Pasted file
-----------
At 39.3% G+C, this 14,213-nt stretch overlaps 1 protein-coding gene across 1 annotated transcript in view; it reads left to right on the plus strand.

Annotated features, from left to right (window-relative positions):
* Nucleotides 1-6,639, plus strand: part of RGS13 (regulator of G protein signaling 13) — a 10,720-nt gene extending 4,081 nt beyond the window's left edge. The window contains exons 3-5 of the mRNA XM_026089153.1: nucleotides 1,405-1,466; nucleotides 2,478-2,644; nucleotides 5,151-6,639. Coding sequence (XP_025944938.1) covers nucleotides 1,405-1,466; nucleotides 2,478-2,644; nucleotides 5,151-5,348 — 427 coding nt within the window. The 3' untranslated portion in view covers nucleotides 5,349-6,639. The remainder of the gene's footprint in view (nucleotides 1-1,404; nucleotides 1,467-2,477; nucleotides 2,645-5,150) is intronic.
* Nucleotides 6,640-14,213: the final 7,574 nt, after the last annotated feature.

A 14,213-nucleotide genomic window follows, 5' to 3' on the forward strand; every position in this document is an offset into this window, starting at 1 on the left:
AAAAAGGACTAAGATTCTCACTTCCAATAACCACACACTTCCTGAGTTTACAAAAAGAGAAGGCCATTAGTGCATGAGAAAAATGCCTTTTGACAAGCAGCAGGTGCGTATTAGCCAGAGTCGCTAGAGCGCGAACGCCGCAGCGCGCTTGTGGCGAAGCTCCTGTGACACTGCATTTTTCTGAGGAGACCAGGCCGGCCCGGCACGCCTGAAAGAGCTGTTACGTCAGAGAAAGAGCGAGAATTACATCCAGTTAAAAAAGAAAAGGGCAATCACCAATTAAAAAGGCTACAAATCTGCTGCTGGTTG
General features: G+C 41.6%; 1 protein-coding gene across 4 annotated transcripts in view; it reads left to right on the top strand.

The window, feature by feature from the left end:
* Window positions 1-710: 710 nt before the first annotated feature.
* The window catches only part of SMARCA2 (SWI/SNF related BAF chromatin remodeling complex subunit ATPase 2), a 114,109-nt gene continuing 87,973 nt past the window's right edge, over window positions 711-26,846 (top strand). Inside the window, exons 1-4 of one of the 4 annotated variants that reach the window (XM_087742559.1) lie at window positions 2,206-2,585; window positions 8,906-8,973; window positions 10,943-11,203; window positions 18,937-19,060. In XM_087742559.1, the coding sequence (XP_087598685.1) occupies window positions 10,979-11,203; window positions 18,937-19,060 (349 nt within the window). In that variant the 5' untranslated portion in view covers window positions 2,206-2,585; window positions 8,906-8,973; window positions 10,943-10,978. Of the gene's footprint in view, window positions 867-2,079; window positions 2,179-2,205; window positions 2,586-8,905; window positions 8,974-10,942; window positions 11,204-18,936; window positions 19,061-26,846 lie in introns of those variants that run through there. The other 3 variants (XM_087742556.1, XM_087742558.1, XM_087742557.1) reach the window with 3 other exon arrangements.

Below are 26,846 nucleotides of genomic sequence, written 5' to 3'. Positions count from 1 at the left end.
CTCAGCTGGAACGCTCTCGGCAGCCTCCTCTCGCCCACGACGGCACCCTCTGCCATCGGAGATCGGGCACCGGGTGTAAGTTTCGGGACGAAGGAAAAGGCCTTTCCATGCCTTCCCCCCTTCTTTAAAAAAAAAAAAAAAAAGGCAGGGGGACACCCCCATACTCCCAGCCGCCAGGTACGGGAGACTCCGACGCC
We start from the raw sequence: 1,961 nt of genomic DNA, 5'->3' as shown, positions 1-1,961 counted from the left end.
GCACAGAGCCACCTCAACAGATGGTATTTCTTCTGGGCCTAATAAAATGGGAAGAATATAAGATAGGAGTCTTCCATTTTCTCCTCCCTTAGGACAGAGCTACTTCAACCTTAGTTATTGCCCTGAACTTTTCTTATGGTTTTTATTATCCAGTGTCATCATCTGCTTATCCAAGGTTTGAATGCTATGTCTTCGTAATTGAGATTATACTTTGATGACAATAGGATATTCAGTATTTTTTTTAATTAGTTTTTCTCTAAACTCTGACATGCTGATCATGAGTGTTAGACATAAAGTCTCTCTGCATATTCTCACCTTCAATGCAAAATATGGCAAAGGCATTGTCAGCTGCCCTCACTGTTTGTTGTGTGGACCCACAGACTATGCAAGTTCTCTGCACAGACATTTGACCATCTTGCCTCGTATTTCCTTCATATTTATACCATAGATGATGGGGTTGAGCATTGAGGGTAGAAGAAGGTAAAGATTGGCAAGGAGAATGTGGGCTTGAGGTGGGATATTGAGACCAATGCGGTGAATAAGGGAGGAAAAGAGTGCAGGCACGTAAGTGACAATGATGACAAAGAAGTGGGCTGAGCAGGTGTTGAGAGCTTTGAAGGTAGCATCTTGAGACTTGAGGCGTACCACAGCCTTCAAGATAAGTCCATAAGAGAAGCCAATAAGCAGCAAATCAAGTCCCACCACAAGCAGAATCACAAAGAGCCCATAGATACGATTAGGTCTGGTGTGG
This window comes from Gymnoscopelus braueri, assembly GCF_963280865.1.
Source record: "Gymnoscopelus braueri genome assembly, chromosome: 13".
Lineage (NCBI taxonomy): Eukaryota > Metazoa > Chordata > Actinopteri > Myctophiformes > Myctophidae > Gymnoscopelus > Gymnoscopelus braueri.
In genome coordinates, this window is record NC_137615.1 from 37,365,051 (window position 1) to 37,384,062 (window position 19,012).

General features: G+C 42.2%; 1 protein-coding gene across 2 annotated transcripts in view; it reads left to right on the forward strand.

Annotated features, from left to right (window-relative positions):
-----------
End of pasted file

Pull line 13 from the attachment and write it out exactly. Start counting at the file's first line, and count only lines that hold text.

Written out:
We start from the raw sequence: 1,961 nt of genomic DNA, 5'->3' as shown, positions 1-1,961 counted from the left end.